I was walking to the bus station from school one afternoon and I heard two little boys talking. One of them pointed me out and said I was his foreign teacher. His friend replied:
Boy’s friend: We have a foreign teacher too. He’s black.
Boy’s friend: Yeah. He’s from the United States and I think his family used to be slaves.
Apparently there was another foreign teacher and he was teaching them about the history of slavery. How did he get these kids to understand what he’s talking about? He must be a teaching genius because I have hard enough of a time getting the kids to stand up and sit down on command. I couldn’t wait to meet him!
On the bus home as I thought about my deficiencies as a teacher, I overheard this conversation:
Older woman: Did you hear there’s a black teacher in the school. He’s going to scare the children.
Young Mother (obviously embarrassed to be having this conversation): The children will be okay.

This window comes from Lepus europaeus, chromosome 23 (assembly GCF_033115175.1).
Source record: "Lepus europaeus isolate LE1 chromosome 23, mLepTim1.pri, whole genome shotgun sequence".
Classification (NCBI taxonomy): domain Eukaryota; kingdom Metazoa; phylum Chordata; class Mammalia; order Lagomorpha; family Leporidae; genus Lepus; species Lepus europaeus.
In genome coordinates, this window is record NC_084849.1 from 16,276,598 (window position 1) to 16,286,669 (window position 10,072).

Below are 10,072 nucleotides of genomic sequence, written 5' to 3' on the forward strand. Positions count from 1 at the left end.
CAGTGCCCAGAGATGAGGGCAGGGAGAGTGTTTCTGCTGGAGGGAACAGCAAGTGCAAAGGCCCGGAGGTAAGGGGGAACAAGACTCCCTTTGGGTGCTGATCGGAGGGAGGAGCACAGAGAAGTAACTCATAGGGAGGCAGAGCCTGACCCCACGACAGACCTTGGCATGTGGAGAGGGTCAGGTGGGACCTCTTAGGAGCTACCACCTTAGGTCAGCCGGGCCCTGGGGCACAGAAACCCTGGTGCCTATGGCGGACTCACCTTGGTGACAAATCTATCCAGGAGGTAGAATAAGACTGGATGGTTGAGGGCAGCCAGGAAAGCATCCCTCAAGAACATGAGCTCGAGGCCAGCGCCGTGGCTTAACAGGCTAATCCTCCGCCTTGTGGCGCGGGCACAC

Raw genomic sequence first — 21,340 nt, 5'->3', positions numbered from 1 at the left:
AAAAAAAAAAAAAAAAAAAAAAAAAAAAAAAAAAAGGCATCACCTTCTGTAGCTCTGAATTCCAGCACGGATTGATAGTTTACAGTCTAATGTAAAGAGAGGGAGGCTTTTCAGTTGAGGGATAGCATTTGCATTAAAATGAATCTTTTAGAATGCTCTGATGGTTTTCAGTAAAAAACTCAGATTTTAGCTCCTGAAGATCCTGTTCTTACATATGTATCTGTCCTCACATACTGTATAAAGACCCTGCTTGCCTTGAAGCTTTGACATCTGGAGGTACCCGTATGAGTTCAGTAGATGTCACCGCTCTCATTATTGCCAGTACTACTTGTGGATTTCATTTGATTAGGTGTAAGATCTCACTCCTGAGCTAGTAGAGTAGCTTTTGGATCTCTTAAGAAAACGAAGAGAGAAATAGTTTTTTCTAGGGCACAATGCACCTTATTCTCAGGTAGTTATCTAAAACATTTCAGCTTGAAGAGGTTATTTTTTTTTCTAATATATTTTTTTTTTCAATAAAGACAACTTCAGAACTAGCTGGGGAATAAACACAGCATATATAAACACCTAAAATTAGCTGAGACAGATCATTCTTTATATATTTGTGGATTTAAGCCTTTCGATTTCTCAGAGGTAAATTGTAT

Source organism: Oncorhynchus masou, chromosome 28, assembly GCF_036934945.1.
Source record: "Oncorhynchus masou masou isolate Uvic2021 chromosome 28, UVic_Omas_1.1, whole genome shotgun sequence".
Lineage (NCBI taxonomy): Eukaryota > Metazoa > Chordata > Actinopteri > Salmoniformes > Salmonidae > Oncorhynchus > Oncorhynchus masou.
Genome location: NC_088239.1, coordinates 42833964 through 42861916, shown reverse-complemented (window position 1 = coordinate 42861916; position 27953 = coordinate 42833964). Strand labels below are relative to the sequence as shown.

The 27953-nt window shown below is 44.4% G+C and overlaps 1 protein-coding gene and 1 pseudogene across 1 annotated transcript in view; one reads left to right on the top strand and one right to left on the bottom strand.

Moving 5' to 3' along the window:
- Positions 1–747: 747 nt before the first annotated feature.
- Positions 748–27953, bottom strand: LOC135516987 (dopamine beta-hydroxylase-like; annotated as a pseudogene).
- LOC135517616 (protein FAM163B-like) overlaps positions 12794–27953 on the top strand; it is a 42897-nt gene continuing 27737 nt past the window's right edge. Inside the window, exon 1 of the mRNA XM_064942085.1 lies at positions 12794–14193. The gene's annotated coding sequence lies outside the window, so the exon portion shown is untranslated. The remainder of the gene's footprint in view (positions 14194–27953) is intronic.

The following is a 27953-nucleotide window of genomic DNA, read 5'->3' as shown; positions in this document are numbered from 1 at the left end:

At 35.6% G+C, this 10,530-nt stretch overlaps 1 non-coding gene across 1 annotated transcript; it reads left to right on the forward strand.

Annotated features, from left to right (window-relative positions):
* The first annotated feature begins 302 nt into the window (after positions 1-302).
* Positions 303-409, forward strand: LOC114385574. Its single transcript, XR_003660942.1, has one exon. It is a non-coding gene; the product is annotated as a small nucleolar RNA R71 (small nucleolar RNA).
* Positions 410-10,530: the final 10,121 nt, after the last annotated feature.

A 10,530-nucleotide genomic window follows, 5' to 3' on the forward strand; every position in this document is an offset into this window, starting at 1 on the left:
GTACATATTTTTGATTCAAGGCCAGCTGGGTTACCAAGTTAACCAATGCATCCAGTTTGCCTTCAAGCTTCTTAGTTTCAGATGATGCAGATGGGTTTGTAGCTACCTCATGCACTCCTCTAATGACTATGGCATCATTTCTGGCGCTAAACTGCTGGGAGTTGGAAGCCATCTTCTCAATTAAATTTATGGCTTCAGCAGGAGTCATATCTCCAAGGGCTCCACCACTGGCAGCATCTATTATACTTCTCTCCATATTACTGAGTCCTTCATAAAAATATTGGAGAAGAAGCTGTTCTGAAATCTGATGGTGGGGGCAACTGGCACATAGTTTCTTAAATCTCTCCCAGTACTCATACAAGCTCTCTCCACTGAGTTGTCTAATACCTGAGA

Older Woman: I’m sure he will scare the children.
How does that work exactly? Are children scared of the color black? Or maybe she imagined that the Black teacher is going to chase the kids around in a tribal mask if they get a question wrong as a part of a proud African-American tradition. I guess you can’t really make sense of ignorance. In any case, good for the school for hiring him despite of what parents may say! I’m glad this generation of children will be exposed to people of different races. They will not grow up as ignorant as their grandparents.
The next day I met the new teacher in the staff room. I couldn’t help letting out a big “Ha!” and laugh. I met Franklin, a sweet Indian boy who spent a year living in LA. He did not in any way look, act, or sound stereotypically Black. In fact, he had a pretty thick Indian accent.
So… The two foreign teachers this school has:
“Spanish” from Australia = Chinese from Canada
“Black” from US = Indian from India